Just days before lawmakers are scheduled to return to the Capitol, Comptroller Kevin Lembo said the state’s budget deficit has grown to $244.6 million.
Lembo’s projection, part of his monthly letter to Gov. DannelP. Malloy, is up $20.6 million from last month’s forecast. The General Assembly session starts Wednesday.
The budget shortfall is well above the 1-percent threshold requiring Malloy to submit a deficit mitigation plan to the legislature.
Lembo said Thursday that one reason for the increase in his projection is an expected $26.4-million deficiency in the state’s adjudicated claims account. That overrun is due to larger than expected payments related to the settlement in the State Employee Bargaining Agent Coalition lawsuit against the Rowland Administration.
The state did see a windfall of income tax revenues in December, but Lembo said those revenues must go into the state’s Rainy Day Fund. Connecticut saw an additional $900 million in income tax revenue because of wealthier residents looking to avoid higher tax rates in 2018 under the federal tax reform bill.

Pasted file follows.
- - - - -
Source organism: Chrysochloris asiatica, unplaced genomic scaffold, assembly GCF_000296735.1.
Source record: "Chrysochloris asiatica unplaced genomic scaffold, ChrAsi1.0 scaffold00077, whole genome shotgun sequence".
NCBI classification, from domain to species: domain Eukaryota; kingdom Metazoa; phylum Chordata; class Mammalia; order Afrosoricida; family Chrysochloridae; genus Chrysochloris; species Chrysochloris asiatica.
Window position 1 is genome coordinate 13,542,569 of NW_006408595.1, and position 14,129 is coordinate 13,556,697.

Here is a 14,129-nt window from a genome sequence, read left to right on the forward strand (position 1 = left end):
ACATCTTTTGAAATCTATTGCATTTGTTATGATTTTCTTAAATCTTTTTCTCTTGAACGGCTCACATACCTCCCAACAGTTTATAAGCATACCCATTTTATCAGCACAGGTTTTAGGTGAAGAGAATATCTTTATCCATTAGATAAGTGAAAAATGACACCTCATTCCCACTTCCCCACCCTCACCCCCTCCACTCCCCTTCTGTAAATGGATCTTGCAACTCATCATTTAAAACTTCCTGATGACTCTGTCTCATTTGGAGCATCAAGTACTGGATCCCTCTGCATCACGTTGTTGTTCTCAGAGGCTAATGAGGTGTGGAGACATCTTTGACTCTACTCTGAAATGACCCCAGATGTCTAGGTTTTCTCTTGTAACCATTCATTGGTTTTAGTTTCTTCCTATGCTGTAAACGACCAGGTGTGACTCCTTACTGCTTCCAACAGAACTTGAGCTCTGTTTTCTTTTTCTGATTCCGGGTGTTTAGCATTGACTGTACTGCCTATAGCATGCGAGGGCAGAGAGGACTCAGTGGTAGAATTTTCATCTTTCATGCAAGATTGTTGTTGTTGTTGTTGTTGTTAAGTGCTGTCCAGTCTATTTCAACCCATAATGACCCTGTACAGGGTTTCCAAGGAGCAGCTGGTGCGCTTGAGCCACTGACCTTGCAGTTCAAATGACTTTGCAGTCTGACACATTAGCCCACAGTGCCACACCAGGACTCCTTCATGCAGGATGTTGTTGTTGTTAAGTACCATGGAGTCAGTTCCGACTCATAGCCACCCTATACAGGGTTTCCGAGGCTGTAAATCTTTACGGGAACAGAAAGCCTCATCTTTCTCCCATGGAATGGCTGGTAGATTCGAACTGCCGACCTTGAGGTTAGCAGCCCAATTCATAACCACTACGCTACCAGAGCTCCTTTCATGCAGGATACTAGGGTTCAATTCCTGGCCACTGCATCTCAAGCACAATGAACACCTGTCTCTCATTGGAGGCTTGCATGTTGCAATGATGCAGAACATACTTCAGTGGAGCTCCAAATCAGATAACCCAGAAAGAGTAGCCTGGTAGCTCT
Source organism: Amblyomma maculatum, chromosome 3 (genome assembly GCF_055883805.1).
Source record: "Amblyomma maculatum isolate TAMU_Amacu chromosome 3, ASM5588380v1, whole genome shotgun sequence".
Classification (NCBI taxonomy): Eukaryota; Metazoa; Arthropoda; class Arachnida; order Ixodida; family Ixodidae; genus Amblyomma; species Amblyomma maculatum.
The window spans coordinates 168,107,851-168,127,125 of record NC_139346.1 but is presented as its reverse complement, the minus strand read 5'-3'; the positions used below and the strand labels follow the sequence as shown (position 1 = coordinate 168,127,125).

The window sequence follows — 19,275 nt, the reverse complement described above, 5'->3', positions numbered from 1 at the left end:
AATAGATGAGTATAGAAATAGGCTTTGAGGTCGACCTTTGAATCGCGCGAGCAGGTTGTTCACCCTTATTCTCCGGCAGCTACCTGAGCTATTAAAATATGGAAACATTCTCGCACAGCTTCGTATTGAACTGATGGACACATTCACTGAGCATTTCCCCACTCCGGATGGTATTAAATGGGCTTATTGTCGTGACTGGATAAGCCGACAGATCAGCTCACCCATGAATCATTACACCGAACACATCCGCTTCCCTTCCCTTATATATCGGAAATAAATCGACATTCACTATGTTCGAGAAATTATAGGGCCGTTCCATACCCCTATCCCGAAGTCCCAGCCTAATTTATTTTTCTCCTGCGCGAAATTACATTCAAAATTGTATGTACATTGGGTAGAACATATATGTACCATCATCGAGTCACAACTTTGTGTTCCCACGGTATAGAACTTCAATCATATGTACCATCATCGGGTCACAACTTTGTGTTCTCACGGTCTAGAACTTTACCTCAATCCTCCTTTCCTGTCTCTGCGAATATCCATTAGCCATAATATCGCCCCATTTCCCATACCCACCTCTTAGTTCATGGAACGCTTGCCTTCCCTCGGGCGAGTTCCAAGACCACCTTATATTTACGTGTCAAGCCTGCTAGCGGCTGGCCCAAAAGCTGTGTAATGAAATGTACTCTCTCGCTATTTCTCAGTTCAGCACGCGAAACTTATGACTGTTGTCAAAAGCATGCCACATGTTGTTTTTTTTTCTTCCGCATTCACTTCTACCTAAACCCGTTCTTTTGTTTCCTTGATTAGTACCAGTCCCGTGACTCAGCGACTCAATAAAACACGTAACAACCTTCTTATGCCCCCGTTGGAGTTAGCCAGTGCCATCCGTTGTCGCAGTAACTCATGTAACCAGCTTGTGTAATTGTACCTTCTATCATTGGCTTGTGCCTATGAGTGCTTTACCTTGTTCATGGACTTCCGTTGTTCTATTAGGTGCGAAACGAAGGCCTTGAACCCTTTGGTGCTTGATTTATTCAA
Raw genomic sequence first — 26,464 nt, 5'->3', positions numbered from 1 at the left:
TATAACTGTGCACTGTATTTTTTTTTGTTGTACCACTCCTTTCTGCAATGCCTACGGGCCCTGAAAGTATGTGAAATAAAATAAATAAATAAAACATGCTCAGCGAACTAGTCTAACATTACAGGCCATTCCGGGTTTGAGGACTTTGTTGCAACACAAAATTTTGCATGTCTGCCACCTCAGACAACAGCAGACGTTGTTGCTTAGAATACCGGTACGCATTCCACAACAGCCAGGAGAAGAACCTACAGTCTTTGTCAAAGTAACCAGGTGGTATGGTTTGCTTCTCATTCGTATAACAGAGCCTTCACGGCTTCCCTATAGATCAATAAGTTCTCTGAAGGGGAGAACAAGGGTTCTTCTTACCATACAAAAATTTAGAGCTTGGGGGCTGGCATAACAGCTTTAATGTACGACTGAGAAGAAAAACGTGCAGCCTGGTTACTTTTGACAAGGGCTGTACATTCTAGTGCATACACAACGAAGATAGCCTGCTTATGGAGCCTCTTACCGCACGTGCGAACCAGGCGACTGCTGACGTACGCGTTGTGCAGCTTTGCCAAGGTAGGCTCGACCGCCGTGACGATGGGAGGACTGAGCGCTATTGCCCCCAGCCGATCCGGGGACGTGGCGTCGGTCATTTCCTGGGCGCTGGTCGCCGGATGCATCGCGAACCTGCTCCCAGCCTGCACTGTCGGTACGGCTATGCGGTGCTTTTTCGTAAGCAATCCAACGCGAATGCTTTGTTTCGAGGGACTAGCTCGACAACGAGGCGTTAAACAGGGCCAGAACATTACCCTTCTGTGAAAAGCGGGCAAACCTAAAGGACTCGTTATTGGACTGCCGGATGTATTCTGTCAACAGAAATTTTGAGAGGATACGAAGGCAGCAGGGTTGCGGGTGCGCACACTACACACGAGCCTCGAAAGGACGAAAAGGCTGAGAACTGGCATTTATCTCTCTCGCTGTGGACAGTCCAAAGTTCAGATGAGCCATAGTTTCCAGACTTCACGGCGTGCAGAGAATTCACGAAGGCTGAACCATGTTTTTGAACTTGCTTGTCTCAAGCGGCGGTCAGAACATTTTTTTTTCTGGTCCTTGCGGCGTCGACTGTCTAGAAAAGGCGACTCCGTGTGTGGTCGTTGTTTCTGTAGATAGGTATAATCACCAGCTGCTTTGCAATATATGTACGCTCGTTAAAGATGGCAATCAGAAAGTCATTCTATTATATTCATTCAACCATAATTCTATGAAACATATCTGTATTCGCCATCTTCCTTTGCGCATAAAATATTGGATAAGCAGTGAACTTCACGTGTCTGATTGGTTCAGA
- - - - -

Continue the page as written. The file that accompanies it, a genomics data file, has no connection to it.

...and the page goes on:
Lembo said that when those funds are removed from calculations, revenues have fallen another $16 million.
Lembo also said in his letter that Connecticut’s “economic recovery continues to lag the nation’s recovery,” but did point to GDP growth, a strong stock market, and the most recent jobs report as positive indicators.
“These are promising signs, but should be taken with cautious optimism as one month does not make a trend,” he said. “It’s also important to recognize that, while a strong stock market is important, nearly half of Americans do not participate in the stock market, and economic research indicates that nearly half of U.S. households report being unprepared for an emergency expense and nearly a quarter of adults report being unable to pay current monthly bills.”